Module 2
Topic 7
Lesson 25

Is this the right signal to ablate?

Philipp Sommer
Director Clinic of Electrophysiology

What will you learn?

  • how to ablate CTI
  • what are the right signals
  • how signals should change during ablation

About this scenario

The goal of ablation for typical flutter is to create a conduction block across the cavo-tricuspid isthmus (CTI).
The procedure begins with the insertion of the ablation catheter into the right atrium, positioning it at the tricuspid valve isthmus. It's optimal to perform the linear lesion at the 6 PM position in the LAO view, or slightly more laterally to avoid risks to the AV node or nearby coronary arteries such as the circumflex or right coronary artery. Due to the variability in the thickness and length of the CTI selecting the appropriate ablation catheter is crucial. Common choices include an 8-mm tip catheter (70 Watt at 70°C) or an irrigated catheter (settings might vary based on manufacturer specifications). Ablation can be conducted either during atrial flutter or sinus rhythm, ideally starting at the tricuspid annulus. The correct placement of the catheter at the annulus is verified by observing a small atrial and a large ventricular deflection on the electrogram. If ablation triggers a premature ventricular contraction (PVC), it may indicate that the catheter has advanced too far into the right ventricle. Following successful ablation at the valve annulus, the catheter is methodically moved inferiorly towards the inferior vena cava orifice, shifting it a few millimeters every 30 seconds (if using the 8mm tip). Effective ablation at a specific atrial site is confirmed by a flattening or disappearance of the local atrial electrogram. The junction between the right atrium and the inferior vena cava (the Eustachian ridge area), presents a challenging location for catheter stability and contact. Adjusting the catheter's position slightly laterally or septally can enhance stability and ensure adequate contact.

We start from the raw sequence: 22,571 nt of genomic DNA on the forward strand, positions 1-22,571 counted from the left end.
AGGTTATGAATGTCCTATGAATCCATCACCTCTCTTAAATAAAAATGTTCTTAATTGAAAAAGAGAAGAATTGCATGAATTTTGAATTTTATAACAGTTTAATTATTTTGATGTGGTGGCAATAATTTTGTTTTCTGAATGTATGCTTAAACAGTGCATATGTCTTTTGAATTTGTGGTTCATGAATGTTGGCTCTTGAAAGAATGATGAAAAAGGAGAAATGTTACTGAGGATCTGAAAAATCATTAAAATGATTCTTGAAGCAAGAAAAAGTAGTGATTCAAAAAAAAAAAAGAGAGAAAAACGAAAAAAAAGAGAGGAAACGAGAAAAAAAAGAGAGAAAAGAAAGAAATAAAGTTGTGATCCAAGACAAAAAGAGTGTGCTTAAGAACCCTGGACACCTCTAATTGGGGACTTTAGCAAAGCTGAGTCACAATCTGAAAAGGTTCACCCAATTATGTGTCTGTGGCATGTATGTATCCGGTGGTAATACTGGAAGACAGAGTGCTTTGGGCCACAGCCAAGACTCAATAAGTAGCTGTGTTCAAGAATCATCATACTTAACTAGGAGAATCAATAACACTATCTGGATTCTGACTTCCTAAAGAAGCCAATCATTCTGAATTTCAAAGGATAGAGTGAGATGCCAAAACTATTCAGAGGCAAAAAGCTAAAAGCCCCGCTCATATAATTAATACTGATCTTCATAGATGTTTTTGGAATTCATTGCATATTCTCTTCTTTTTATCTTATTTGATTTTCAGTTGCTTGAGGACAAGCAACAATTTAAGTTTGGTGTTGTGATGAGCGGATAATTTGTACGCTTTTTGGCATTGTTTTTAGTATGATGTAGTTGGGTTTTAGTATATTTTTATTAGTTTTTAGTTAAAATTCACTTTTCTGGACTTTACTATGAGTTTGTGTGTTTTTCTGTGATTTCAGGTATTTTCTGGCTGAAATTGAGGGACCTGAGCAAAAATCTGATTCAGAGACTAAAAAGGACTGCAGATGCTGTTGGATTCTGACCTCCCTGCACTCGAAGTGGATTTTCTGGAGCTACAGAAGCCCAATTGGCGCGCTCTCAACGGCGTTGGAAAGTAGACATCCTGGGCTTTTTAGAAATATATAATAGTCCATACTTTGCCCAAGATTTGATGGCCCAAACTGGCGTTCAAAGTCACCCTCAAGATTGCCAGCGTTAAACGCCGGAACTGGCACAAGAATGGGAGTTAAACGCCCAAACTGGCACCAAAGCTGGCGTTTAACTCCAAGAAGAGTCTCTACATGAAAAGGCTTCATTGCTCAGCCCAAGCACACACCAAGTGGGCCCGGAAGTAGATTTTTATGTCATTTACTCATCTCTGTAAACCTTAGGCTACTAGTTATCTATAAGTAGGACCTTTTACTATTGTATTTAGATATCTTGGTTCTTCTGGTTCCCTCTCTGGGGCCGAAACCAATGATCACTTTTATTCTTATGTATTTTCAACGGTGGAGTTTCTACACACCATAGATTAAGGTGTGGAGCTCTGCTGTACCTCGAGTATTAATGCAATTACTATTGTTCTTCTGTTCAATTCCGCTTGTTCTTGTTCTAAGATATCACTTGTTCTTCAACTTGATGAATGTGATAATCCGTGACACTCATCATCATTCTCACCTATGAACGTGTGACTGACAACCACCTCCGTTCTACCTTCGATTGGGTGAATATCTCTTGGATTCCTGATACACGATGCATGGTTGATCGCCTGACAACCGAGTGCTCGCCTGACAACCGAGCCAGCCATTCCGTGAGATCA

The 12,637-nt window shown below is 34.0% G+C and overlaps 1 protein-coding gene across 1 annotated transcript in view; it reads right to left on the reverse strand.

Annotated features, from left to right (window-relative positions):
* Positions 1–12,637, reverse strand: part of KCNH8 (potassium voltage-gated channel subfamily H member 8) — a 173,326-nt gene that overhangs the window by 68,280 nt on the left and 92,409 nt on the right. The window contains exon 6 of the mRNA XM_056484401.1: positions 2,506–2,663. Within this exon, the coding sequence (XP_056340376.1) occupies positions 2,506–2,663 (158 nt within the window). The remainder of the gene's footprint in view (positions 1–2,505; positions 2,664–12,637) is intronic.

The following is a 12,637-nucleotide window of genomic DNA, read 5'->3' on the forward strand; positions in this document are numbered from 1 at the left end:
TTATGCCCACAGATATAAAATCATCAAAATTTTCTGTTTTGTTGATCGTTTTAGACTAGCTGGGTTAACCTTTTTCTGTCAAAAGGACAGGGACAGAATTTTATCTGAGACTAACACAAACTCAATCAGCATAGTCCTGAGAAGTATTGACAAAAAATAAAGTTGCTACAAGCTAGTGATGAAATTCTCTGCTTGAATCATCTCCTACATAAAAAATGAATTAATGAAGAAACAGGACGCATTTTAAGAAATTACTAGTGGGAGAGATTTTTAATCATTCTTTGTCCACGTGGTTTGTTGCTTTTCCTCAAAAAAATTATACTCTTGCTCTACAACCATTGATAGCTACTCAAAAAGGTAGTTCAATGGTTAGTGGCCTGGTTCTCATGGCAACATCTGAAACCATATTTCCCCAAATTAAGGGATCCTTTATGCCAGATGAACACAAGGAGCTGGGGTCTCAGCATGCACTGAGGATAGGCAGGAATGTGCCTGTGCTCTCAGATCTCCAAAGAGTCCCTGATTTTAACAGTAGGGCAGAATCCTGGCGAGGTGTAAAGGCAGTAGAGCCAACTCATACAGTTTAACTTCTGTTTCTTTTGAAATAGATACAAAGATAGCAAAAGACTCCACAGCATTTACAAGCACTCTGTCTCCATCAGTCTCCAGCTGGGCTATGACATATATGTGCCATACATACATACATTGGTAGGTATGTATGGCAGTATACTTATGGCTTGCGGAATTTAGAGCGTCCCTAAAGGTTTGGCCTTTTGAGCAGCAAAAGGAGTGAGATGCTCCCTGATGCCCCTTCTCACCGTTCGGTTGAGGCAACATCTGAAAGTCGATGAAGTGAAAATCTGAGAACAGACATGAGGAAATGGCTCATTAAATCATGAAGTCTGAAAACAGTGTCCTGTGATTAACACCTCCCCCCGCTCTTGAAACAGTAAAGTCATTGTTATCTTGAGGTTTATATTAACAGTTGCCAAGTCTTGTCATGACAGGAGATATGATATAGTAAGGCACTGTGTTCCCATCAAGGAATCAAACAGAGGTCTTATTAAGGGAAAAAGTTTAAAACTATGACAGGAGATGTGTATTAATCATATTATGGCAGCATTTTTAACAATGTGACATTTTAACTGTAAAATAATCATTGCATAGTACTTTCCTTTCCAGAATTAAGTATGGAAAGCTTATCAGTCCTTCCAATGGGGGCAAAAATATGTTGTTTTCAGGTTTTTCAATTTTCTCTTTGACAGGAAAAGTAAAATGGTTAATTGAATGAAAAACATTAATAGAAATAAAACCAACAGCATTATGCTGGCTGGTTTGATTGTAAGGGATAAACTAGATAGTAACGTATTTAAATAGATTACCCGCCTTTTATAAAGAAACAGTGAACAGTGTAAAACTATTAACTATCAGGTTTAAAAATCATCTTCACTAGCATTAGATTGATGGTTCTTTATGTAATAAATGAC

It is crucial for the operator to maintain good contact, especially as the catheter tends to slip into the inferior vena cava from the Eustachian ridge, a common site for reconnection.
CAVE: do not overlook the "drop" to cava as prolonged ablation in this region might be lethal.
Ultimately, the ablation must achieve a complete electrical blockade between the inferior vena cava and the tricuspid annulus to prevent the continuation of atrial flutter through any small gaps in the line of block.